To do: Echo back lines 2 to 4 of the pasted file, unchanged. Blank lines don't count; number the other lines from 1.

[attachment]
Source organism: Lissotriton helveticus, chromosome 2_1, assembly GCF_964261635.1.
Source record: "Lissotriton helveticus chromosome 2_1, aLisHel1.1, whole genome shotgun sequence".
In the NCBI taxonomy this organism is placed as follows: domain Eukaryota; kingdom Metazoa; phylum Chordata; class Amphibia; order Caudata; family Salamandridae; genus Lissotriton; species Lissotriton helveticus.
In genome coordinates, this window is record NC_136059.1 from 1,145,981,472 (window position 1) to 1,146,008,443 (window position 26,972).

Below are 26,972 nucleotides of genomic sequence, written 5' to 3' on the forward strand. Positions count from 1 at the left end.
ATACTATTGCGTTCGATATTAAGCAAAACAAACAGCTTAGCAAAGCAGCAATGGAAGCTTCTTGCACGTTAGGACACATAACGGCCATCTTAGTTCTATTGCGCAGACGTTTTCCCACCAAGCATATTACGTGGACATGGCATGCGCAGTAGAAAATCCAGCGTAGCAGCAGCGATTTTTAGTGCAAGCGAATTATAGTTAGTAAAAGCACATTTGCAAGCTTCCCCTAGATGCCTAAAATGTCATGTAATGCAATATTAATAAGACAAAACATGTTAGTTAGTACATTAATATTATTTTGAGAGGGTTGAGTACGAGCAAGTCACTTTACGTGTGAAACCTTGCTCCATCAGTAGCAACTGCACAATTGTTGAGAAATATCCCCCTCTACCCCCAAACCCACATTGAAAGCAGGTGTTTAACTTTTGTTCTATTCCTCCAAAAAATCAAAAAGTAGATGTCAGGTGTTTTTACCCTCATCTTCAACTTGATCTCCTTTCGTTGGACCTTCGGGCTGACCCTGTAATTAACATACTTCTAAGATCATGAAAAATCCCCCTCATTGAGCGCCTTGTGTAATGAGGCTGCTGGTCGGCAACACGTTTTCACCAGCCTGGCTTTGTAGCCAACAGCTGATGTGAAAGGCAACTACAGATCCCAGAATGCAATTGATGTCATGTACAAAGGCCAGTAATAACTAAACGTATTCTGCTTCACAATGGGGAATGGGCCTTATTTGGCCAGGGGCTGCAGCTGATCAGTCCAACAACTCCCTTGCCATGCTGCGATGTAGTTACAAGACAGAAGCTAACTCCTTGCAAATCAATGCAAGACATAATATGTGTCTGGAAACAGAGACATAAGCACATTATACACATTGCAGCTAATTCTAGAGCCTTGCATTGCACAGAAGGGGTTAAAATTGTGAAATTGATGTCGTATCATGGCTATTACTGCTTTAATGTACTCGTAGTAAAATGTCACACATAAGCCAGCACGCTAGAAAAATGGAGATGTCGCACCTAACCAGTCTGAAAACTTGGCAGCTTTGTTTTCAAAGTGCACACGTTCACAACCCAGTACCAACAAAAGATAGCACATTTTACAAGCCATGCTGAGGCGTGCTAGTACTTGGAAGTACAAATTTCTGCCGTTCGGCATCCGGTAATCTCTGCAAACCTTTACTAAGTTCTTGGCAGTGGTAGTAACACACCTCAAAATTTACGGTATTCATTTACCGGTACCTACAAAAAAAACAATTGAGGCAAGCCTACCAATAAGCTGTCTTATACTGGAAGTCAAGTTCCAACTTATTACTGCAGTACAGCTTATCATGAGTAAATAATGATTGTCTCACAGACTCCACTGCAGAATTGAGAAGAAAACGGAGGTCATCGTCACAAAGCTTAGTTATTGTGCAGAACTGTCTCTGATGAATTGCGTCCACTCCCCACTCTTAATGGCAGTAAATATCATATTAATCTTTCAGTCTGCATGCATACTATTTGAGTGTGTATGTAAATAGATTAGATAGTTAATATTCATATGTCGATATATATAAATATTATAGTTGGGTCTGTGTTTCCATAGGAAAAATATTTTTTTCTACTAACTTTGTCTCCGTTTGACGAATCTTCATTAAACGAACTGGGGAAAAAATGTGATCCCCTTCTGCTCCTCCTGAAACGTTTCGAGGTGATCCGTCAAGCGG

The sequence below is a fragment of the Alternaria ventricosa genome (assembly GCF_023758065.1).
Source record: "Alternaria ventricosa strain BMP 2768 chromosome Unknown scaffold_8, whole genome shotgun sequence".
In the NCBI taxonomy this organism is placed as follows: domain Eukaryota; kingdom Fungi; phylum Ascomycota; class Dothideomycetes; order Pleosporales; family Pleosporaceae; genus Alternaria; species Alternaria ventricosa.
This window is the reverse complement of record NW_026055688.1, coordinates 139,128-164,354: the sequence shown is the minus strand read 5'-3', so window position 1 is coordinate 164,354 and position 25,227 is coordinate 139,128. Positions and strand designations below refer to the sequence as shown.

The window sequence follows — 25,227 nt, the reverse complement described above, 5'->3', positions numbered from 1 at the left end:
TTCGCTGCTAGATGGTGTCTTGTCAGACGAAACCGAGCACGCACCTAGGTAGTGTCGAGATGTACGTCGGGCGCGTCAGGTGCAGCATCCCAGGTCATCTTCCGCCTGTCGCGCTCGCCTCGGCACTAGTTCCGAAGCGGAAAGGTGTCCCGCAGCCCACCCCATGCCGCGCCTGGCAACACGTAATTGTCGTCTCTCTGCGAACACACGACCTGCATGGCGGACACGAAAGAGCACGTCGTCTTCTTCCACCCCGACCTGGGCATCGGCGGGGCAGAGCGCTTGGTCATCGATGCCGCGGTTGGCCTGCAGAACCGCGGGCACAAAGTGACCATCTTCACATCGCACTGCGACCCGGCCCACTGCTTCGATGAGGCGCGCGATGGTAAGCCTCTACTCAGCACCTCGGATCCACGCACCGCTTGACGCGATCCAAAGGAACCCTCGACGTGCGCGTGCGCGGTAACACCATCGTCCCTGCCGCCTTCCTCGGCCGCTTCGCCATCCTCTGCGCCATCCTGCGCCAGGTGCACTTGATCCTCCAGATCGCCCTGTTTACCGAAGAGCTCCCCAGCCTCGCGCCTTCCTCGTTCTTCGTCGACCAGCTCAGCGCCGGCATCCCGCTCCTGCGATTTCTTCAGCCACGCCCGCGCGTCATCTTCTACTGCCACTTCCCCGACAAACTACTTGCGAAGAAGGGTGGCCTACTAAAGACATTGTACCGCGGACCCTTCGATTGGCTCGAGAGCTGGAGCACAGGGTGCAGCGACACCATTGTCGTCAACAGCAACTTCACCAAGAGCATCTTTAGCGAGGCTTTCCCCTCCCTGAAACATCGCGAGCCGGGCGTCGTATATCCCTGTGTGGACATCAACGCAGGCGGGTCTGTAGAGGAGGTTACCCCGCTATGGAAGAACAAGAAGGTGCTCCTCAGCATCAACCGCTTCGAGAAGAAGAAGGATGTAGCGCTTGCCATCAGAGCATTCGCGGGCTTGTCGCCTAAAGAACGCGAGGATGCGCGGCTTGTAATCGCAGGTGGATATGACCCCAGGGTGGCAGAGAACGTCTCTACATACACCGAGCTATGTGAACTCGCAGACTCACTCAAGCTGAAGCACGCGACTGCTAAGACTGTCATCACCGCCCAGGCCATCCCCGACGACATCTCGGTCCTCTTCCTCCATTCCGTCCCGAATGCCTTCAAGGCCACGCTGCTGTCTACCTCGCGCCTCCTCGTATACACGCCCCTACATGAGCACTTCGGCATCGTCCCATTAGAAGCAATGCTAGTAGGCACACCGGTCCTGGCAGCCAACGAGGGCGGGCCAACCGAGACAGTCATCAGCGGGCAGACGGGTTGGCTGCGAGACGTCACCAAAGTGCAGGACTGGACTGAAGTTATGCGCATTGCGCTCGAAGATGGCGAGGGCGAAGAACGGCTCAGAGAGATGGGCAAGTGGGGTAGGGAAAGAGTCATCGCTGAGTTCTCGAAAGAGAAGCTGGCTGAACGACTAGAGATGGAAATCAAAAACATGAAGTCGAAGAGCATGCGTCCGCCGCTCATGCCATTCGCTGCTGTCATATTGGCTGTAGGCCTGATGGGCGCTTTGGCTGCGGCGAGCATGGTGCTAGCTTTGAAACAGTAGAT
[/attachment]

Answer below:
Source record: "Lissotriton helveticus chromosome 2_1, aLisHel1.1, whole genome shotgun sequence".
In the NCBI taxonomy this organism is placed as follows: domain Eukaryota; kingdom Metazoa; phylum Chordata; class Amphibia; order Caudata; family Salamandridae; genus Lissotriton; species Lissotriton helveticus.
In genome coordinates, this window is record NC_136059.1 from 1,145,981,472 (window position 1) to 1,146,008,443 (window position 26,972).